The Simple Things in Life

SIMPLE DRIVERS CARS are a rare breed, and if we’re not careful they’ll die out altogether.

First things first; I like gadgets. I love my Sky+ HD box, I love my Mac, I love being able to send a tweet from my phone whilst in a field or watch a video on YouTube of a cat with a funny face whilst walking to the shop. But there’s a time and a place for gizmos, and in the car isn’t it.

I hate this current obsession with flappy-paddle gearboxes. In a supercar like the Ferrari 458 (above) a ‘box like that does make sense, although I’d still prefer a proper manual, but in a Polo GTI? No. The level of car-driver interaction provided by a manual gearstick far outweighs the miniscule speed advantage that a DSG provides, but 0-60mph figures sell cars. This and the lure of “F1 technology” means that buyers are favouring paddles, with some manufacturers not even offering the option of a proper gearstick.

Secondly, there are far too many nannying electronic systems on cars nowadays, designed to make the most mediocre drivers look like Sebastian Vettel. All of a sudden, oversteer and drifting have become dirty words amongst manufacturers who instead favour maximum cornering grip and Nurburgring laptimes.

The majority of buyers do not know about steering feel or handling, so the only way for them to appreciate the performance of their car is by bragging to their equally clueless mates at the office about their car’s 0-60 time or how fast it lapped the Top Gear test track. These ESP and traction control systems make sure that the car doesn’t step a millimetre off-line and people don’t end up parking their shiny new cars backwards into hedges, having not understood the warning signs as they unwittingly push the limits of grip.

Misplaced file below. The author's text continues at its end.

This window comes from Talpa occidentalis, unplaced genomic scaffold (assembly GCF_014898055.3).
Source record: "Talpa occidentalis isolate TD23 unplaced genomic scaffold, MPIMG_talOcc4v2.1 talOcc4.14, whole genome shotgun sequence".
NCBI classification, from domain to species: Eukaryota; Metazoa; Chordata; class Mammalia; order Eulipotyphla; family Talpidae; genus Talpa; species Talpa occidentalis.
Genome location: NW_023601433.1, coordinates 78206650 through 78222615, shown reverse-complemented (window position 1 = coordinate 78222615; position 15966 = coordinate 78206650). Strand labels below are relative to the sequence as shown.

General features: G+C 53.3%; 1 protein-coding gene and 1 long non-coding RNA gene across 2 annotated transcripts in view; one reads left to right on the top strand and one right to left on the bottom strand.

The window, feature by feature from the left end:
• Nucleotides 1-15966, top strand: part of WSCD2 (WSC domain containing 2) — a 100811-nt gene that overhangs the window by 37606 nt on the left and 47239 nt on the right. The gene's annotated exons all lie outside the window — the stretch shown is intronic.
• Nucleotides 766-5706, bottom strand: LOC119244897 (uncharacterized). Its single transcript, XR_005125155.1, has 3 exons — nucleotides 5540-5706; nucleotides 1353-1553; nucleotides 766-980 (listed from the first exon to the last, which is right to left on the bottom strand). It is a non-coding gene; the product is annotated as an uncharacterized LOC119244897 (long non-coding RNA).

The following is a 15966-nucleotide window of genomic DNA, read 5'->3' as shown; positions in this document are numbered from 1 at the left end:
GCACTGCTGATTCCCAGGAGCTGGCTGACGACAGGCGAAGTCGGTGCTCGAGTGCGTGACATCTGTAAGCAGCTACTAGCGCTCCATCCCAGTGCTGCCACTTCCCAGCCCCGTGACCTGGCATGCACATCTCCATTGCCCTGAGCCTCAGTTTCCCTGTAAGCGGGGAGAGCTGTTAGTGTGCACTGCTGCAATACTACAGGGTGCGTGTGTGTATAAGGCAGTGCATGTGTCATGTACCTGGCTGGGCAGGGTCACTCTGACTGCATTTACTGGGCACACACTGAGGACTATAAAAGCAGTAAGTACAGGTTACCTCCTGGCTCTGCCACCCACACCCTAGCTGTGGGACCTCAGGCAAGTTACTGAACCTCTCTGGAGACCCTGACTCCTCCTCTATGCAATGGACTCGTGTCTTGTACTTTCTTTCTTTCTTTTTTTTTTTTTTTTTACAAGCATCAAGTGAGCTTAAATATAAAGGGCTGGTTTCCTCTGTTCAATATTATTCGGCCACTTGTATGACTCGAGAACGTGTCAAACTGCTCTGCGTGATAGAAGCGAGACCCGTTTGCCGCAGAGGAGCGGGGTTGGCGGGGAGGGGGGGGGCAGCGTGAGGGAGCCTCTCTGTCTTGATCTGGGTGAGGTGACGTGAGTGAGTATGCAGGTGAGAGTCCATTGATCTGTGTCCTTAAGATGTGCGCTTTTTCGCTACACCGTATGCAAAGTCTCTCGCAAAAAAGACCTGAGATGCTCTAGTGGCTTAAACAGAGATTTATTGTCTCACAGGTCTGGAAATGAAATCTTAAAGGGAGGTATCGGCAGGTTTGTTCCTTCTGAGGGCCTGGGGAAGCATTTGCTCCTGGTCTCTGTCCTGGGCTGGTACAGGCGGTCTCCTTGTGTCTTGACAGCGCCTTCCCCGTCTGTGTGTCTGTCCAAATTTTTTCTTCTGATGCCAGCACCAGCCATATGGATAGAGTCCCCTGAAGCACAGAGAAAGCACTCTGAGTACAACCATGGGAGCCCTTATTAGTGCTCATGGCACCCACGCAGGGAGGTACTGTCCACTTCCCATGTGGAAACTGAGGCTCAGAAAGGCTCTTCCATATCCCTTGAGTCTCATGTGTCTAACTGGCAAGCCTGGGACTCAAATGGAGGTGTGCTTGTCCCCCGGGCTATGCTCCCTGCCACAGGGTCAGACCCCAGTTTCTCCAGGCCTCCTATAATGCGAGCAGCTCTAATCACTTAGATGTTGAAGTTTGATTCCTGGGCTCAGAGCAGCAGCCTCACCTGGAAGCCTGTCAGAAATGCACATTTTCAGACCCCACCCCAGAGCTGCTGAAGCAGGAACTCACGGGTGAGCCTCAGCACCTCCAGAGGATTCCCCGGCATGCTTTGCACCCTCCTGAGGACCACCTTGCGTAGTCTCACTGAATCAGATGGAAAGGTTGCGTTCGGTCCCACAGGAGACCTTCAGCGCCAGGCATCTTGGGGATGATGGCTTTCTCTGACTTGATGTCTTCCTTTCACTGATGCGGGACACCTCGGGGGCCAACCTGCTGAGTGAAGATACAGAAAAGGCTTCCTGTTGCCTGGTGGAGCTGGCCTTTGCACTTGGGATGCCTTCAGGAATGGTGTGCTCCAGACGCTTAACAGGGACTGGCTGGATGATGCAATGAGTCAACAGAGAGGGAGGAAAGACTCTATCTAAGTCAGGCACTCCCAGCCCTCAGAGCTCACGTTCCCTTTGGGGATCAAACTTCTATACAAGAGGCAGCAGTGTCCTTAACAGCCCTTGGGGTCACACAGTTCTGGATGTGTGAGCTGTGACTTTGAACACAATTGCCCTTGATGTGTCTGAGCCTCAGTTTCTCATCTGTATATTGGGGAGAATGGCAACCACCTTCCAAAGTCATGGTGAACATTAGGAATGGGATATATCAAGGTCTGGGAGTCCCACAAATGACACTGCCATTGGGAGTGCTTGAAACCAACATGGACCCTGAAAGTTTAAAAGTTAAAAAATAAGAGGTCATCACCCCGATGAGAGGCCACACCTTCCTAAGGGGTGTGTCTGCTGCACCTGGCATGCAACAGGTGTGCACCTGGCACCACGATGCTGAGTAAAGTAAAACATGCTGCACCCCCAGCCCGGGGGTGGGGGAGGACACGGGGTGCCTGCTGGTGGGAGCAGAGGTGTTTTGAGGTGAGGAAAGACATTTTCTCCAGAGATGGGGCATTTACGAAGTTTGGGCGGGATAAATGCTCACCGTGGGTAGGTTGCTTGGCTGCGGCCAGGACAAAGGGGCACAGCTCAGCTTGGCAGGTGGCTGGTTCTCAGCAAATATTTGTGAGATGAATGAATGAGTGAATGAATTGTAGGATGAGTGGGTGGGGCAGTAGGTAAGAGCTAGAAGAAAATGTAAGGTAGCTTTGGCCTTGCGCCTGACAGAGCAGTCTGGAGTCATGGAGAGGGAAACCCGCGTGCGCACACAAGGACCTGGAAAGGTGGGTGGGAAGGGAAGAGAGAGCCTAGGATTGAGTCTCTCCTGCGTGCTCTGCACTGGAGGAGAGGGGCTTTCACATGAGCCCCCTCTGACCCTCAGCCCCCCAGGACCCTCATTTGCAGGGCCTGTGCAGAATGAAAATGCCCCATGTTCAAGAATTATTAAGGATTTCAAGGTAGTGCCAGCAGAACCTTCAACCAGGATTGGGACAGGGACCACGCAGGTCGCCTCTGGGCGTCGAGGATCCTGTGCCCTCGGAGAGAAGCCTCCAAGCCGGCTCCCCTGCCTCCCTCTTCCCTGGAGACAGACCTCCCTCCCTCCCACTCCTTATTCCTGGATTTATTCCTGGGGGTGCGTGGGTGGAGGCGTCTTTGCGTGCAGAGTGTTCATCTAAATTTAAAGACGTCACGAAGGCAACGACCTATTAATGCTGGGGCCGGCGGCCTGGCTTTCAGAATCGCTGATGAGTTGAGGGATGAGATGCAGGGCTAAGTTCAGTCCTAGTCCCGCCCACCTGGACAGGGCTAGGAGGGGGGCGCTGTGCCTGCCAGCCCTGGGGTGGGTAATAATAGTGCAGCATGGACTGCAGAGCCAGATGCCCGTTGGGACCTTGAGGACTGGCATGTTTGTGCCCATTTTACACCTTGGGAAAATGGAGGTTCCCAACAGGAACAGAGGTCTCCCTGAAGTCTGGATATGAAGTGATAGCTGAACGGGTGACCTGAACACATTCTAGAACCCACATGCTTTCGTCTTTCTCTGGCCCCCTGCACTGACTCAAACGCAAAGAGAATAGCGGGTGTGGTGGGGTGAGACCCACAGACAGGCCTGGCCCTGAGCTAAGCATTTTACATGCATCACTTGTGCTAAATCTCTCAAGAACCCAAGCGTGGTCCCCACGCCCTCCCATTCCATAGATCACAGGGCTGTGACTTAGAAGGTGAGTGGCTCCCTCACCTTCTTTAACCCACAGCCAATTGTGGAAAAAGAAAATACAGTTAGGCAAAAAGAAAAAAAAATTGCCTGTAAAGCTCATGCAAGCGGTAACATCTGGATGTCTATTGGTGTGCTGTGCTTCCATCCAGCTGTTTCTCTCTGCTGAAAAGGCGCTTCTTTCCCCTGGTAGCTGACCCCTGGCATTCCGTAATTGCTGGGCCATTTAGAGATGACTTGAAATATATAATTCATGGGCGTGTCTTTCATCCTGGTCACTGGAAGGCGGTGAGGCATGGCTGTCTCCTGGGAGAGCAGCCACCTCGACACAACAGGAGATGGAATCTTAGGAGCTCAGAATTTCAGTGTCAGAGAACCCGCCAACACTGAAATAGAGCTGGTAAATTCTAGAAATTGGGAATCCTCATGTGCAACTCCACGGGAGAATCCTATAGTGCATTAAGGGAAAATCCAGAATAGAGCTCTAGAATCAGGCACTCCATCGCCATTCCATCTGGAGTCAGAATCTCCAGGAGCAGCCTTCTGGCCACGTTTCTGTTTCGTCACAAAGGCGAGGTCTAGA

My final gripe is the power race. Again, it’s all about headline figures and makers are desperate to have more bhp than their rivals. We have hot hatches with well over 300bhp now, which is absolutely ludicrous. The latest arrival from Ferrari, the F12 Berlinetta has 730bhp and is the “fastest Ferrari ever built”, faster even than the Enzo hypercar.

There is light at the end of the tunnel though, in the form of the new Toyota GT-86/Subaru BRZ. This joint venture between Subaru and Toyota is a small, light, rear-wheel-drive sports car. And that’s about it.

It doesn’t have 400bhp, it doesn’t get to 60mph in 3.5 seconds and it won’t go round the Top Gear track in 1:21.4, but it is fun. It won’t impress the average car buyer and it’s a brave move from the two Japanese manufacturers, but for those of us who really cherish driving it could signal a new age.

I salute Subaru and Toyota and I hope that these cars are the commercial successes that they deserve to be, because other car makers might just realise that there are some of us out there who still enjoy driving.


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